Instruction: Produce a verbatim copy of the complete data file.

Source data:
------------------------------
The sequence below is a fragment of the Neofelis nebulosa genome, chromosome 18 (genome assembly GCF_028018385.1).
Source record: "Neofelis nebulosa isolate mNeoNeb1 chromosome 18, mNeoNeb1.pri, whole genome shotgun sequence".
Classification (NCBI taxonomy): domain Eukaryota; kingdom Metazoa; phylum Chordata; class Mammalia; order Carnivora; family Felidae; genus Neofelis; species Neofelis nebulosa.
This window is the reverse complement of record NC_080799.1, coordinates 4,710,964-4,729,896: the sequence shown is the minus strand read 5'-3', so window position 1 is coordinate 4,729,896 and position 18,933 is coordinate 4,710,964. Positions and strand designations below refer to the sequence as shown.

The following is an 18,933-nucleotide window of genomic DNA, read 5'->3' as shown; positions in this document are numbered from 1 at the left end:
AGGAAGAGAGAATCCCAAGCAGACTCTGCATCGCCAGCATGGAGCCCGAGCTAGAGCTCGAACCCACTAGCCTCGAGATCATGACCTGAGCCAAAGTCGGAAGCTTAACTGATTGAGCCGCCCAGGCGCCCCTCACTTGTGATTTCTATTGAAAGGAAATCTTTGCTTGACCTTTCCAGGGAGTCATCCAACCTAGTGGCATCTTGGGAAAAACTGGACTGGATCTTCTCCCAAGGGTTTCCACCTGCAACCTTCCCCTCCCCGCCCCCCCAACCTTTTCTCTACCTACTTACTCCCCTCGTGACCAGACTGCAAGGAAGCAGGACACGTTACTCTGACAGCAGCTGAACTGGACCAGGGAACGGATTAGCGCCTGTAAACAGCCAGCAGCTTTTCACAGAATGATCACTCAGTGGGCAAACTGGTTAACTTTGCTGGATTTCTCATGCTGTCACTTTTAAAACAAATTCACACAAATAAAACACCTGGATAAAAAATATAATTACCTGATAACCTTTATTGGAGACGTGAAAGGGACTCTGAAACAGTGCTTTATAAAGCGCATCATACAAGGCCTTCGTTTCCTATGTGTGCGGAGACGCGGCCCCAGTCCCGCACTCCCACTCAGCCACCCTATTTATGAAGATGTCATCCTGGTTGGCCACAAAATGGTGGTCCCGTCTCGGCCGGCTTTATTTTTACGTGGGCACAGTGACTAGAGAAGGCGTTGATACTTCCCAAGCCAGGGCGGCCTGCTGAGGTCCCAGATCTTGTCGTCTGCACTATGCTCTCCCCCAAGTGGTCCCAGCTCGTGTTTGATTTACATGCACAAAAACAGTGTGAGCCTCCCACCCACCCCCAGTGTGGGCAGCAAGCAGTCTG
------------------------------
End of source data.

The sequence below is a fragment of the Neofelis nebulosa genome, chromosome 18 (genome assembly GCF_028018385.1).
Source record: "Neofelis nebulosa isolate mNeoNeb1 chromosome 18, mNeoNeb1.pri, whole genome shotgun sequence".
Classification (NCBI taxonomy): domain Eukaryota; kingdom Metazoa; phylum Chordata; class Mammalia; order Carnivora; family Felidae; genus Neofelis; species Neofelis nebulosa.
This window is the reverse complement of record NC_080799.1, coordinates 4,710,964-4,729,896: the sequence shown is the minus strand read 5'-3', so window position 1 is coordinate 4,729,896 and position 18,933 is coordinate 4,710,964. Positions and strand designations below refer to the sequence as shown.

The following is an 18,933-nucleotide window of genomic DNA, read 5'->3' as shown; positions in this document are numbered from 1 at the left end:
AGGAAGAGAGAATCCCAAGCAGACTCTGCATCGCCAGCATGGAGCCCGAGCTAGAGCTCGAACCCACTAGCCTCGAGATCATGACCTGAGCCAAAGTCGGAAGCTTAACTGATTGAGCCGCCCAGGCGCCCCTCACTTGTGATTTCTATTGAAAGGAAATCTTTGCTTGACCTTTCCAGGGAGTCATCCAACCTAGTGGCATCTTGGGAAAAACTGGACTGGATCTTCTCCCAAGGGTTTCCACCTGCAACCTTCCCCTCCCCGCCCCCCCAACCTTTTCTCTACCTACTTACTCCCCTCGTGACCAGACTGCAAGGAAGCAGGACACGTTACTCTGACAGCAGCTGAACTGGACCAGGGAACGGATTAGCGCCTGTAAACAGCCAGCAGCTTTTCACAGAATGATCACTCAGTGGGCAAACTGGTTAACTTTGCTGGATTTCTCATGCTGTCACTTTTAAAACAAATTCACACAAATAAAACACCTGGATAAAAAATATAATTACCTGATAACCTTTATTGGAGACGTGAAAGGGACTCTGAAACAGTGCTTTATAAAGCGCATCATACAAGGCCTTCGTTTCCTATGTGTGCGGAGACGCGGCCCCAGTCCCGCACTCCCACTCAGCCACCCTATTTATGAAGATGTCATCCTGGTTGGCCACAAAATGGTGGTCCCGTCTCGGCCGGCTTTATTTTTACGTGGGCACAGTGACTAGAGAAGGCGTTGATACTTCCCAAGCCAGGGCGGCCTGCTGAGGTCCCAGATCTTGTCGTCTGCACTATGCTCTCCCCCAAGTGGTCCCAGCTCGTGTTTGATTTACATGCACAAAAACAGTGTGAGCCTCCCACCCACCCCCAGTGTGGGCAGCAAGCAGTCTG